8. Apologies if this double posts – I posted earlier and it hasn’t shown up.

    I built something like this, but I wanted it to work with all my sources, including HDCP encrypted digital ones, and thus the PC based solution wouldn’t work.

    I opened up my video processor (which is external to the TV in my case) and found the pin-out for the HDCP decoder. I tapped the digital signal from that before it gets re-encrypted for output.

    It works great, even on PS3.

    What it doesn’t do, is give me different colours per-edge. That’s going to be v2.0 :)

    Sensors pointing at the screen are probably never going to work very well due to the difficulties of getting accurate colour, ambient lighting and reflections in the screen, and general overhead and lag.

    If I rebuilt this, I’d probably try to either hack an off the shelf HDCP stripper (or an HDMI splitter/sender which has hackable internals) or else try to build an HDCP decoder in an FPGA…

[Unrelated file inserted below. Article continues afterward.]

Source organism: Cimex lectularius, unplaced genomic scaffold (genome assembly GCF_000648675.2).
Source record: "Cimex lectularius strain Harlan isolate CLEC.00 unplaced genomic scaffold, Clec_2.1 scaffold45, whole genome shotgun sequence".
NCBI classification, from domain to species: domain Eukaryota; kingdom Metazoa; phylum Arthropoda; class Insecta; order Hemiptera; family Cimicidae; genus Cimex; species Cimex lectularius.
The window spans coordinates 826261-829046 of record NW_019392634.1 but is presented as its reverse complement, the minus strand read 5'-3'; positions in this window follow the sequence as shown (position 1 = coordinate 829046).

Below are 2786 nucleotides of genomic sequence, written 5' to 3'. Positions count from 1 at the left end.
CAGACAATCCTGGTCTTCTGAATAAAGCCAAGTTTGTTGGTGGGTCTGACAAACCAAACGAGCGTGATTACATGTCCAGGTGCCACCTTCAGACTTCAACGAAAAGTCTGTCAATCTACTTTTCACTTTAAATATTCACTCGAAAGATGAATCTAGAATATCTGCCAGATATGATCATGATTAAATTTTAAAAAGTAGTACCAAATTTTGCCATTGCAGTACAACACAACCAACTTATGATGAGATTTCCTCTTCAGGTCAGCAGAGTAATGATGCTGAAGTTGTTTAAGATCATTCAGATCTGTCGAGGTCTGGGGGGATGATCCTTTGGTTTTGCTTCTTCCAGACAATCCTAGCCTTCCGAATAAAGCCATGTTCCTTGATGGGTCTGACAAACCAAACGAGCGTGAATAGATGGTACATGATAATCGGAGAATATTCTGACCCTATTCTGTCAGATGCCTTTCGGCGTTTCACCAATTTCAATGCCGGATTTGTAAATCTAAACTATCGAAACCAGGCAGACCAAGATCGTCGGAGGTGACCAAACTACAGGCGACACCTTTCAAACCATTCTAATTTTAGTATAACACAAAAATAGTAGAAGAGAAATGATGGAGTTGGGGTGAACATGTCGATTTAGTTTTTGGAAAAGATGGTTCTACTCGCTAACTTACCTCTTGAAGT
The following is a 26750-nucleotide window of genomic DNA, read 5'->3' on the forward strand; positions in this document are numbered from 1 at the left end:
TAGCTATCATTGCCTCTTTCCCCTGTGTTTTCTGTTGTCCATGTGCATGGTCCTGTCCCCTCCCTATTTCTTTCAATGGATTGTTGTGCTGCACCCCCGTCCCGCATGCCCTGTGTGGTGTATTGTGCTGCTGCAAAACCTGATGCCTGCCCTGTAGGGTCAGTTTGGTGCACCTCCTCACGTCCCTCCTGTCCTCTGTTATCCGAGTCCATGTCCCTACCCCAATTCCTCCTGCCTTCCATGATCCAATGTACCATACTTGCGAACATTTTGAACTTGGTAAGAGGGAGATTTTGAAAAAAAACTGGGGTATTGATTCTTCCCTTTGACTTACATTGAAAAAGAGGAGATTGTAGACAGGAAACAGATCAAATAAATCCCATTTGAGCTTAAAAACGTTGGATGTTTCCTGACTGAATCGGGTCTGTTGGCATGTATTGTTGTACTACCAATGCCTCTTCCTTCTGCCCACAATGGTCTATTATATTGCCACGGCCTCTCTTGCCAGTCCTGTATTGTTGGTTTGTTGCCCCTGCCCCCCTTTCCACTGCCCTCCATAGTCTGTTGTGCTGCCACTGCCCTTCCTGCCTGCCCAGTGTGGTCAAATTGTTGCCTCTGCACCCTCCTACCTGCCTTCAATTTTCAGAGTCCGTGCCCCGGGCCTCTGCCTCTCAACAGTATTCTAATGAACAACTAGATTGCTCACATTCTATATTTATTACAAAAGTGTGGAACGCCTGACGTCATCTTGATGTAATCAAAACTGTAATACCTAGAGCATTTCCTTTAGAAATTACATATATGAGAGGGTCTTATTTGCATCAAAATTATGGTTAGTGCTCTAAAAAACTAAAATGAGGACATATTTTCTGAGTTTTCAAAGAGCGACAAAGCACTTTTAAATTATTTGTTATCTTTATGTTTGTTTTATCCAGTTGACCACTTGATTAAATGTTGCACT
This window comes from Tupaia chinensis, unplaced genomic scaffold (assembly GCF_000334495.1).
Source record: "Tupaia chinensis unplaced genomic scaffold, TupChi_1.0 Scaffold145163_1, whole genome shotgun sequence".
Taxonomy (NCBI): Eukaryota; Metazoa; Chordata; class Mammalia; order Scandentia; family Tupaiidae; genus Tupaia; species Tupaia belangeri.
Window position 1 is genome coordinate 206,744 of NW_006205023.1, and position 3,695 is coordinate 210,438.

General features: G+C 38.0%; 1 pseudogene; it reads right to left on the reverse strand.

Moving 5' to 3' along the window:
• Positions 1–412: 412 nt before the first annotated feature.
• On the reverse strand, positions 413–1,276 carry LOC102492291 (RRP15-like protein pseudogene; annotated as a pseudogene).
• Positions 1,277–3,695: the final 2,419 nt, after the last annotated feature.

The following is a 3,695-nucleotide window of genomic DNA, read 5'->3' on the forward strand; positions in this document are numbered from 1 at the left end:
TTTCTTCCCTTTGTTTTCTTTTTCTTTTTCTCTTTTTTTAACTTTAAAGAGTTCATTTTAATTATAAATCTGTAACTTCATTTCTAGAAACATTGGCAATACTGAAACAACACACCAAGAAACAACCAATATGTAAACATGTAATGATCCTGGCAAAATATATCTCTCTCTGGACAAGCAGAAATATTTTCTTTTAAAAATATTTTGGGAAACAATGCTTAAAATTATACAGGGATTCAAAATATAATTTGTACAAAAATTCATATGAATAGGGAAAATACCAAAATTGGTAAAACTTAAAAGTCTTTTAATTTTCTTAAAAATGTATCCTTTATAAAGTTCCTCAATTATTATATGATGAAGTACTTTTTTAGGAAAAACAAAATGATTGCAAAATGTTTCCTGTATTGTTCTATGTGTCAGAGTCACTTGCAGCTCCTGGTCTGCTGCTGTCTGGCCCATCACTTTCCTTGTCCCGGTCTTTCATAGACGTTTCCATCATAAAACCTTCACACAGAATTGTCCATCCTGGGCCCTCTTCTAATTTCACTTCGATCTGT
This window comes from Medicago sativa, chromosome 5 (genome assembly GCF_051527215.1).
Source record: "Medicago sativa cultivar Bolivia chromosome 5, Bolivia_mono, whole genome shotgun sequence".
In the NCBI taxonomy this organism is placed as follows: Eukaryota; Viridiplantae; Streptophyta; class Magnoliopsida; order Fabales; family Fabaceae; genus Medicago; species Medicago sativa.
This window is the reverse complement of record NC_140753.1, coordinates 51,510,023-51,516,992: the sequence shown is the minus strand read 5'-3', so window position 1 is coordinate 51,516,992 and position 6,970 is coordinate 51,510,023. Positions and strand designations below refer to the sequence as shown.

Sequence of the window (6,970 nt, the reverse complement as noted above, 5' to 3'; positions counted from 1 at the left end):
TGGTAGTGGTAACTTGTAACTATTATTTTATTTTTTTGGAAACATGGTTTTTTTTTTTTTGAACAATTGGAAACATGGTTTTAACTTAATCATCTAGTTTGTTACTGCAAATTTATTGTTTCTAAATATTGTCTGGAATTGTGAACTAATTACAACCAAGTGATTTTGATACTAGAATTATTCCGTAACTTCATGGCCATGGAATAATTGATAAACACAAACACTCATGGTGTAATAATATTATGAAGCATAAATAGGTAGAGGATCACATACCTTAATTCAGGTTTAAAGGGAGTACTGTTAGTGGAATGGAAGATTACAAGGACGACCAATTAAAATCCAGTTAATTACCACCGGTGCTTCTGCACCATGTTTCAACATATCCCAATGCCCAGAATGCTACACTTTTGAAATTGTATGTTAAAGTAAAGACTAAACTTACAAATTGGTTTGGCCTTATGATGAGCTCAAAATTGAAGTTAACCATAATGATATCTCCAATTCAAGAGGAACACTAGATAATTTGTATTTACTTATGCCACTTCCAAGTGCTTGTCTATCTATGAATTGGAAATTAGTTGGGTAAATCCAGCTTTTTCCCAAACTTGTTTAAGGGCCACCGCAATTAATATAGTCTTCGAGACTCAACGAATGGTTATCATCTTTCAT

9. It would be nice if it could read ahead and then anticipate and change gradually.

    Right now, it’s impressive but you can really notice the slight delay. The colors on screen change and then the backlight radically alters to match – with a slight delay.

    It’s not very subtle.

    What camera was used to record that youtube video? Seems like it might work well in a movie theatre :D

  10. mhmmm seems quite good but this kind of system is all well and good but you need a dedicated pc to run it and even then….. it looks a bit laggy for a cinema enthusiasts taste (mine included) really these projects need some sort of hdmi passthrough for this to be useable/cost efficient for 99% of people again this includes myself ive spent well over £2500 on my cinema setup but another £500 to implement a backlight? id rather not…. but hey rome wasnt built in a day and commendable effort guys the colour rendering looks great and definately rewflects the on screen action quite well, id like to see it operating on a fast cut action scene though to see how it can cope with fast transitions.

  11. HDMI passthrough will never work…. Why? because hollywood is a bunch of morons. the brain dead HDCP that protects NOTHING is required on a lot of garbage that makes such devices impossible.